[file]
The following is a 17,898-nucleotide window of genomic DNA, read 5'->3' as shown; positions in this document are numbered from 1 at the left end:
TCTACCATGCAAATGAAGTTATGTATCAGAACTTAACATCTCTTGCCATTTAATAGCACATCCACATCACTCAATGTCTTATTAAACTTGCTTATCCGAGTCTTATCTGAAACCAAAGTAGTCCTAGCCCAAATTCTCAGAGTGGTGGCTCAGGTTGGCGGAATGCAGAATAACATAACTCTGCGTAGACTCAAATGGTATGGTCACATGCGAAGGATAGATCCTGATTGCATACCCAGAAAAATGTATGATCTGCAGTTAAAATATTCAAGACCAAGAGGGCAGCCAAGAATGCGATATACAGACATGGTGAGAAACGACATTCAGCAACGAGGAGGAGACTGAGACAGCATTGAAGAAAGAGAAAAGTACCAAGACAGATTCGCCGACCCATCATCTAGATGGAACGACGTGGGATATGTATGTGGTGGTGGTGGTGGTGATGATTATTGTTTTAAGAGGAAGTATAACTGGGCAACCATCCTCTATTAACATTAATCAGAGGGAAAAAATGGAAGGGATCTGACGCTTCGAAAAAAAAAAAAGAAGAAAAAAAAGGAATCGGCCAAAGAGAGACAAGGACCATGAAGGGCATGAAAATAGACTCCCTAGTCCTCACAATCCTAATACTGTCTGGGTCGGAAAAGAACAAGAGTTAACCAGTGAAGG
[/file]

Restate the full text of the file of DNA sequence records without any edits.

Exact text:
The following is a 17,898-nucleotide window of genomic DNA, read 5'->3' as shown; positions in this document are numbered from 1 at the left end:
TCTACCATGCAAATGAAGTTATGTATCAGAACTTAACATCTCTTGCCATTTAATAGCACATCCACATCACTCAATGTCTTATTAAACTTGCTTATCCGAGTCTTATCTGAAACCAAAGTAGTCCTAGCCCAAATTCTCAGAGTGGTGGCTCAGGTTGGCGGAATGCAGAATAACATAACTCTGCGTAGACTCAAATGGTATGGTCACATGCGAAGGATAGATCCTGATTGCATACCCAGAAAAATGTATGATCTGCAGTTAAAATATTCAAGACCAAGAGGGCAGCCAAGAATGCGATATACAGACATGGTGAGAAACGACATTCAGCAACGAGGAGGAGACTGAGACAGCATTGAAGAAAGAGAAAAGTACCAAGACAGATTCGCCGACCCATCATCTAGATGGAACGACGTGGGATATGTATGTGGTGGTGGTGGTGGTGATGATTATTGTTTTAAGAGGAAGTATAACTGGGCAACCATCCTCTATTAACATTAATCAGAGGGAAAAAATGGAAGGGATCTGACGCTTCGAAAAAAAAAAAAGAAGAAAAAAAAGGAATCGGCCAAAGAGAGACAAGGACCATGAAGGGCATGAAAATAGACTCCCTAGTCCTCACAATCCTAATACTGTCTGGGTCGGAAAAGAACAAGAGTTAACCAGTGAAGG